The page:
Fixing the Women’s Featherweight Crisis

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Women’s featherweight is no longer a UFC problem, but an MMA problem.

This year, Bellator has slowly been letting their 145lb women go. Julia Budd, Olga Rubin, Amanda Bell, and Jessy Miele have all been released this year. At the time of this writing, only twelve featherweights are on the roster, barely enough to hold rankings. The silent diminishing of women’s featherweight in Bellator again begs the question- what’s the plan here?

Follow the Queen

The heavier women’s weight classes- 135lbs to 155lbs are stretched far too thin. While not suffering from a lack of ability, there’s just not enough fighters for every major promotion to have a healthy division with contender regularly moving from the bottom to the top to create competitive title fights.

Women’s featherweight divisions have always followed eminent stars at the top of the heap. The first major promotion to hold 145lb fights for women was EliteXC, built around Cris Cyborg and Gina Carano. When EliteXC folded, the fighters mostly migrated to Strikeforce. When Strikeforce merged into the UFC in 2011, Invicta FC became the new home for featherweights like Cyborg.

Since Bellator started promoting 145lbs fights in 2014, they have become the primary destination for women of the weight class. The UFC technically opened the division in 2017, but it could hardly be called a division. 2019 saw the PFL start a has a 155lbs division, which turned out to be a hodge-podge of natural 135, 145, and 155ers built around Kayla Harrison. Along with Invicta FC, four divisions now want a piece of the pie, but there isn’t enough to go around.

This week’s PFL event will be a big tell for the future of these weight classes, with Kayla Harrison and Clarissa Shields in action. Cyborg will defend her 145lbs title in November, while Amanda Nunes defends her 135lbs title in December. Fights like these are a perfect foray into online sports betting, with massive payouts guaranteed if the underdog challengers pull off an upset. But with Nunes and Cyborg likely in the latter stages of their careers, all eyes will be on Kayla Harrison’s free agency next year.

Broken Divisions

The first problem with featherweight divisions running as they are now is the dominance of the respective queens of each promotion’s divisions. Amanda Nunes (UFC), Cris Cyborg (Bellator), and Kayla Harrison (PFL) cast such a large shadow over their stubby divisions that their fights are largely squash matches, and underdeveloped talent gets thrown their way in order to keep the champ busy (see Nunes vs. Megan Anderson).

Another issue is that new talent flows in at a glacial pace. currently has 239 female featherweights listed worldwide in their database, which is brutal considering many of those are inactive or retired. The UFC signs featherweights at the rate of about one a year- and they haven’t signed any in 2021. Half of their fights at 145lbs feature women who also fight at 135lbs, such as the recent Aspen Ladd vs. Norma Dumont main event, which segues to the final problem.

The existence of heavier women’s weight divisions not only have their own struggles, but it actively hurts the divisions like bantamweight. While bantamweight already isn’t miles deep by any means, the occasional forays of bantamweights to featherweights thin it out even more. Holly Holm, Aspen Ladd, Norma Dumont, and Germaine de Randamie have all fought at both weight classes in the UFC, creating less opportunity for other bantamweights to get ranked opponents.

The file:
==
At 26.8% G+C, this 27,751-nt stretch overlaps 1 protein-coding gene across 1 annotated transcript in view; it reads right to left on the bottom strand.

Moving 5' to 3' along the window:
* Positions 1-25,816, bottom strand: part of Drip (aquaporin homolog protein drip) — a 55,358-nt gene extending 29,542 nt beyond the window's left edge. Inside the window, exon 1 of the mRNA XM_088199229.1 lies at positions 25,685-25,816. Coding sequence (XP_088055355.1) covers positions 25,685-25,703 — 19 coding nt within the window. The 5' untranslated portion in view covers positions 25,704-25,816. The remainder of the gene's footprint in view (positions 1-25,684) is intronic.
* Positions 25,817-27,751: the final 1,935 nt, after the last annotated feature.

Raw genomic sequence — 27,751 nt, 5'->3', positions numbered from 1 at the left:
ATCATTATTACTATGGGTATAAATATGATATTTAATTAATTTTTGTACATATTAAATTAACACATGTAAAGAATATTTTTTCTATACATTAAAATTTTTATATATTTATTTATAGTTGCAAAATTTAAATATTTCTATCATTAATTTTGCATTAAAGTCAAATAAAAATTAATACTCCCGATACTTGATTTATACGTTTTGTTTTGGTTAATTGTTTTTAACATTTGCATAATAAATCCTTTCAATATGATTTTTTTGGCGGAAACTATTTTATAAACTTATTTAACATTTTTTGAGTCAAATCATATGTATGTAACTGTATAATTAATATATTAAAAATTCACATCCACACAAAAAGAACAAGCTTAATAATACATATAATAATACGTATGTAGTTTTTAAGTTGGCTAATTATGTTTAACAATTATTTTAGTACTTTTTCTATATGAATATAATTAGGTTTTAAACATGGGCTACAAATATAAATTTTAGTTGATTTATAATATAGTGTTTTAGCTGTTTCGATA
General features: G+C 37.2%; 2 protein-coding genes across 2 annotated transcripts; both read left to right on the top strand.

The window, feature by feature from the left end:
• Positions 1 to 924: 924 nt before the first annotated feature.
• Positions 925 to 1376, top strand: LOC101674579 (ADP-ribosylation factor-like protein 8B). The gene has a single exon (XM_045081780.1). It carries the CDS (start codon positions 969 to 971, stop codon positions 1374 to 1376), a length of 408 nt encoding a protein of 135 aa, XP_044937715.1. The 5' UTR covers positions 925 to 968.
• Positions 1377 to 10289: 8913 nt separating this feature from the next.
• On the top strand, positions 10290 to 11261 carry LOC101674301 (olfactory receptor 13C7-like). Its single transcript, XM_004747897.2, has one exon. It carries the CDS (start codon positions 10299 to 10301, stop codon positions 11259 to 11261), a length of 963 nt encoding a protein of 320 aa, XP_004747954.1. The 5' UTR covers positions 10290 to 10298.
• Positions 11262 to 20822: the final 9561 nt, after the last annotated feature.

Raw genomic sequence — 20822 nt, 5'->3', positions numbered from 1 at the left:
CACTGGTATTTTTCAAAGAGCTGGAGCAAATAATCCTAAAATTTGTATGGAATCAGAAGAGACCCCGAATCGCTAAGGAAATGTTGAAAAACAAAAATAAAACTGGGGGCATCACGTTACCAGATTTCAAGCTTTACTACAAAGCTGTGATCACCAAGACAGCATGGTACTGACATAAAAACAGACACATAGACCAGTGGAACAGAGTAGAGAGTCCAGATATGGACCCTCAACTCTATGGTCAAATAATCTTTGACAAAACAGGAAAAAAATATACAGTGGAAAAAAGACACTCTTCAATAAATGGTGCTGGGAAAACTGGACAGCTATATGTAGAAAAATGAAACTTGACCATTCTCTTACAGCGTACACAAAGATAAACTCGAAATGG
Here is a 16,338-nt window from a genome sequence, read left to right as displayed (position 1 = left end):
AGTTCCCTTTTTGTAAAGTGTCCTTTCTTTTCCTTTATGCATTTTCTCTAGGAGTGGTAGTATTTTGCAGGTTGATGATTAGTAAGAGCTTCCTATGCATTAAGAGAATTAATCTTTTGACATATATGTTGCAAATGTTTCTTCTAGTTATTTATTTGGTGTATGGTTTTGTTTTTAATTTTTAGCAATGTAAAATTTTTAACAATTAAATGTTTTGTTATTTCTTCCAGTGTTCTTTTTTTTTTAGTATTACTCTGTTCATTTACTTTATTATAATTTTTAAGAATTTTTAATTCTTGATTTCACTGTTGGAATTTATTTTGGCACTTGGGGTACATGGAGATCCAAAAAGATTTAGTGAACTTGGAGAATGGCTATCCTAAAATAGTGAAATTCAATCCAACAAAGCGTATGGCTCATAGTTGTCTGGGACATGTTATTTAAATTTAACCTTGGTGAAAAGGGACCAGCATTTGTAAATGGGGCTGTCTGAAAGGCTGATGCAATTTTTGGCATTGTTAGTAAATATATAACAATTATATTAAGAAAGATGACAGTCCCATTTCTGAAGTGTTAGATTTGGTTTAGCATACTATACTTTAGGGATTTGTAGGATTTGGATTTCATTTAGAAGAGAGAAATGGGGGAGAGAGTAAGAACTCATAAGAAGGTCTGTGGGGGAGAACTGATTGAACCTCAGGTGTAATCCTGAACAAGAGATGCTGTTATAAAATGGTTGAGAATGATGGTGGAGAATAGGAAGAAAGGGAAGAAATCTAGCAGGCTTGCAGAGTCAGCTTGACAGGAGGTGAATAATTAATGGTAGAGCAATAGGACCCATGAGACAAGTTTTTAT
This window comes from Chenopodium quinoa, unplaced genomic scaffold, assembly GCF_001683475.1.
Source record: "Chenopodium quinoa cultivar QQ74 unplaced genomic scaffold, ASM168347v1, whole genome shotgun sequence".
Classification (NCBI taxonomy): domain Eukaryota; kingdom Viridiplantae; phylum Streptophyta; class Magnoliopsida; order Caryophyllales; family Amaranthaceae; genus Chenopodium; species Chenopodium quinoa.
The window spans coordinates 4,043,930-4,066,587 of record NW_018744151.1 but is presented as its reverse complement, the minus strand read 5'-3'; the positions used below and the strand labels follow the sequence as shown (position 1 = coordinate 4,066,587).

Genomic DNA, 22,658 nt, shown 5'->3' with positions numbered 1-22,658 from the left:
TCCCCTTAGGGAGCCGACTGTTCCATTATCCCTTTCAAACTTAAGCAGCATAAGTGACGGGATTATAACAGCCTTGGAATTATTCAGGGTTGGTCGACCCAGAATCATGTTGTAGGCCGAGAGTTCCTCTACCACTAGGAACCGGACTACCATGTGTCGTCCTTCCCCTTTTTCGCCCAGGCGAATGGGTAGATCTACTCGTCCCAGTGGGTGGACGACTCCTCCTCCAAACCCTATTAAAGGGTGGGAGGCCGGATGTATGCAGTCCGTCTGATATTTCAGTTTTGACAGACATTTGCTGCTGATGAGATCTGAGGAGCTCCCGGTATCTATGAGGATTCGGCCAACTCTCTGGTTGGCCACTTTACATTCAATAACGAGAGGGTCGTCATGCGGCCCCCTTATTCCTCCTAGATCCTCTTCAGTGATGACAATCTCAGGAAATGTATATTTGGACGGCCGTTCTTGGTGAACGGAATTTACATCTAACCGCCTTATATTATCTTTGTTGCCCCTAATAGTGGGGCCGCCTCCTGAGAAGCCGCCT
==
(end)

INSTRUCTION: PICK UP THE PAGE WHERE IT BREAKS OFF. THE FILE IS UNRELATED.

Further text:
Long-Term Solutions

When it comes to fixing women’s featherweight, promotions have to play the long game. Somewhere out there, someday, a captivating women’s 145lbs division exists, ready to give MMA fans knockouts and thrilling wars. Here are a few broad solutions to create that division:

Double efforts to develop new talent.¬†Despite the reluctance of the larger promotions to sign new featherweights, that doesn’t mean there aren’t promising young athletes that could become the new face of the division. Chelsea Chandler, Ailin Perez, and Anna Remneva are just a few young, bright 145ers with under five fights. The UFC could hand out developmental deals to a dozen fighters and give them access to the UFC Performance Institute to speed their progress.

Create a women’s heavyweight division.¬†Instead of spreading the talent pool thin between bantamweight and lightweight, and extended weight class to lump them into one division could be an exciting experiment. The range could be from 136-156lbs or 145-165lbs. If the division eventually becomes too bloated, then the time is right to split it up back into 145lbs and 155lbs.

Fold some divisions. With the talent spread so thin between the major promotions, it’s hard for any of them to consistently fight in competitive, meaningful matches. Because of that, if even one major promotion decided to simply take a break from promoting featherweight fights, it would allow their athletes to go elsewhere and get more fights with similarly-skilled featherweights. Of course, few promotions are likely want to be the one to let their division go for the greater good of MMA unless there’s a business incentive.

One thing’s for sure, is the current top-heavy practices aren’t sustainable, nor do they produce the must-see title fights between evenly-matched rivals. The next year will be crucial in determining what the next five look like at women’s featherweight, as its reigning champions make choices to shift employers or leave the sport altogether.

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Chris Presnell is a staff writer for MMASucka. Follow him on Instagram and Twitter @mmaecosystem.

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